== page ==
We were recently contacted by a woman we’ll call Nan. Nan was burned once by a scammer last year and her experience led her to us. We’re sure readers know the expression “once burned, twice shy.” Based on our conversations with Nan, we have a new expression… “once burned, now I’m going to waste your time, money and string you along.” Nan now prides herself as a scam-hunter and we’re proud of her! Rather than cancel her accounts through which she has been targeted by scammers, Nan lies in wait, excited when she recognizes the tell-tale signs of a scam. She’s learned the hard way and now puts that knowledge to good use. Nan has been contacted several times through her Care.com account by what she has come to recognize as the advance check scam. Advance-check scams are a dime a dozen and Nan tells us that the scammers can bring it on.
So, we proudly Knight Nan as our Anti-Scam Crusader and praise her effort and enthusiasm for fighting the good fight! This is her most recent escapade…
On Jan 3, 2017 7:25 PM, “ato jino” <email@example.com> wrote:
My name is Dr. James Abbott. Your application was granted as my personal assistant. You will receive your First Assignment on Thur or Fri. Thanks.
From: Nan [EMAIL REMOVED]
Date: Jan 4, 2017 1:21 PM
Subject: Re: Hi
To: “ato jino” <firstname.lastname@example.org>
Will I be receiving packages?
From: “ato jino” <email@example.com>
Date: Jan 5, 2017 10:39 AM
To: Nan [EMAIL REMOVED]
Hi, You will receive the Assignment Package today. Kindly follow the instruction letter enclosed and complete the Assignment immediately. I will be looking forward to hear from you. Please reply
Not long after their brief exchange, Nan received a United States Postal Service 2-day priority mail envelope from a business identified as Moving Right Along, located at 101-21 101st Street, Fort Lauderdale, FL. It took no effort at all for us to see that there is a real business with this name and address but not in Florida. It is located in Ozone Park, New York! Neither Zillow nor Google can find any such address in Florida.
The envelope that “ato jino” sent to Nan contained the following instructions on stationary from “Clear Lake Regional Medical Center.” By the way, according to Google, Clear Lake Regional Medical Center is located in Webster, Texas.
This is the First Assignment Package as discussed in our previous conversation.
Read the following instruction carefully:
*You will have to cash/deposit the cashier’s check ($1646.71) at your bank today
*The funds should be available in your bank account same day or next day [THIS IS A LIE! MOST BANKS REQUIRE 3-7 DAYS, depending on several factors including if a deposit is made on a weekend or holiday, and make take 5-7 days before determining that a check is fraudulent.]
*Deduct $350 as your weekly wages and another $100 for Moneygram sending fee and Gas
To send the remaining funds $1196) to the Hospital Cashier that would be taking care of the Medication of the Client.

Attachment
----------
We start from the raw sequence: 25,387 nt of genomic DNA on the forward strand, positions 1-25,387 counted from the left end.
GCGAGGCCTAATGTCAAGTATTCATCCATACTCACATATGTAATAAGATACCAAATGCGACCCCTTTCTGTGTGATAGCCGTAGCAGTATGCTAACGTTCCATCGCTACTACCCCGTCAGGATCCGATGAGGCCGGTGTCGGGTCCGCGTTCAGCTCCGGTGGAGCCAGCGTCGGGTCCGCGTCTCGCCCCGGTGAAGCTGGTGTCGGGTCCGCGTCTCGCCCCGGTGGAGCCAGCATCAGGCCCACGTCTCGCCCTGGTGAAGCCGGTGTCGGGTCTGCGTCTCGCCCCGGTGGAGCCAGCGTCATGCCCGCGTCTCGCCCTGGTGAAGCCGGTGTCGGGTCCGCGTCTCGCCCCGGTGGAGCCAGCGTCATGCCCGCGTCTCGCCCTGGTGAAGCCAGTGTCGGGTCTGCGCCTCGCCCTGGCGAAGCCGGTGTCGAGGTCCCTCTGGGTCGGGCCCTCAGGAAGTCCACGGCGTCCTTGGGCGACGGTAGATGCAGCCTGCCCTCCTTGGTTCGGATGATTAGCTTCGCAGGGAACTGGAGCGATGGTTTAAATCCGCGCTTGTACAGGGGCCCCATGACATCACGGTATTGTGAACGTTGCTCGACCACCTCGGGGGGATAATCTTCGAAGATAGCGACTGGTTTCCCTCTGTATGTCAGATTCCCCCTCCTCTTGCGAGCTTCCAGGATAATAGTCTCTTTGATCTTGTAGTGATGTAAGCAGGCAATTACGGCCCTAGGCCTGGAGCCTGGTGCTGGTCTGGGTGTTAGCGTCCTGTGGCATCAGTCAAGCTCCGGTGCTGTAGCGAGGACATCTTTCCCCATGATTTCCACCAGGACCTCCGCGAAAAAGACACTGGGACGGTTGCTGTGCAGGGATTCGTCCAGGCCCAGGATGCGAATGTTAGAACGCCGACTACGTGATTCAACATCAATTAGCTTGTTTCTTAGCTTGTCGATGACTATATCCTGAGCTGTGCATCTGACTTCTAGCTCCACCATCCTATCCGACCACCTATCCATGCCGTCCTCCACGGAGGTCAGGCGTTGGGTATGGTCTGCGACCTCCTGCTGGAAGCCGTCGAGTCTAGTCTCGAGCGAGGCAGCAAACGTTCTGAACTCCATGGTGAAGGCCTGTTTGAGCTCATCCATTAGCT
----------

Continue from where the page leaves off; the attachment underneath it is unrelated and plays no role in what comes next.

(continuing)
*This is one of the Assignments you will be doing on a weekly basis.
Below is the information of the Company Cashier:
Name: Felix Starks / Address: 3500 Hemphill St, City: Fort Worth State: Texas
Zip Code: 76110…………………………Please send $1196 here via MONEYGRAM
Please e-mail me here upon delivery of this Package firstname.lastname@example.org . My
email@example.com . Kindly text me here immediately 409-220-5971
*Kindly send the eight digits Moneygram Reference Number of the transaction above after the transaction has been completed to my e-mail firstname.lastname@example.org
Dr. James Abbott
The “OFFICIAL CHECK” is from SeaComm Federal Credit Union, which is located in upstate New York, near the Canadian border.
OK I’ve reported you to the authorities.. thanks for another scam!! I’ve already now turned in 10 people! You will be caught for what you are doing. You are a criminal and shame on you!!
Nan tells us that she has played the scammers several times now. She either turns the checks in directly to the bank, or into the authorities. She also turns over any packages, mailers and emails over to the authorities. As she has told us… “I love catching these scam artists in the act. It’s literally a high because I’m stopping them from scamming innocent people. Just being able to help is amazing to me.”
What did Nan accomplish? A lot actually. She wasted the scammer’s time and money, and put him at risk by exposing the fraud. By informing the bank and the authorities, she made it much harder to use the bogus checks pretending to be this bank. But most importantly, she played them much like the way they play others. And so, to Nan, we say thank you! You are truly a crusader and we salute you!
Recognizing Advance-Checks scams is actually very easy because they all contain the same key points:
- Payment is sent in advance using a large check; often without a lot of conversation about the job and within hours or a couple of days of “being hired.”
- Contact with your “boss” is ONLY through text or email. There is no face-to-face or video chat either. Not even a phone call.
- You are expected to deposit the bogus check and immediately withdraw your own real cash to pay for something for the scammer by using an untraceable service like a Moneygram service.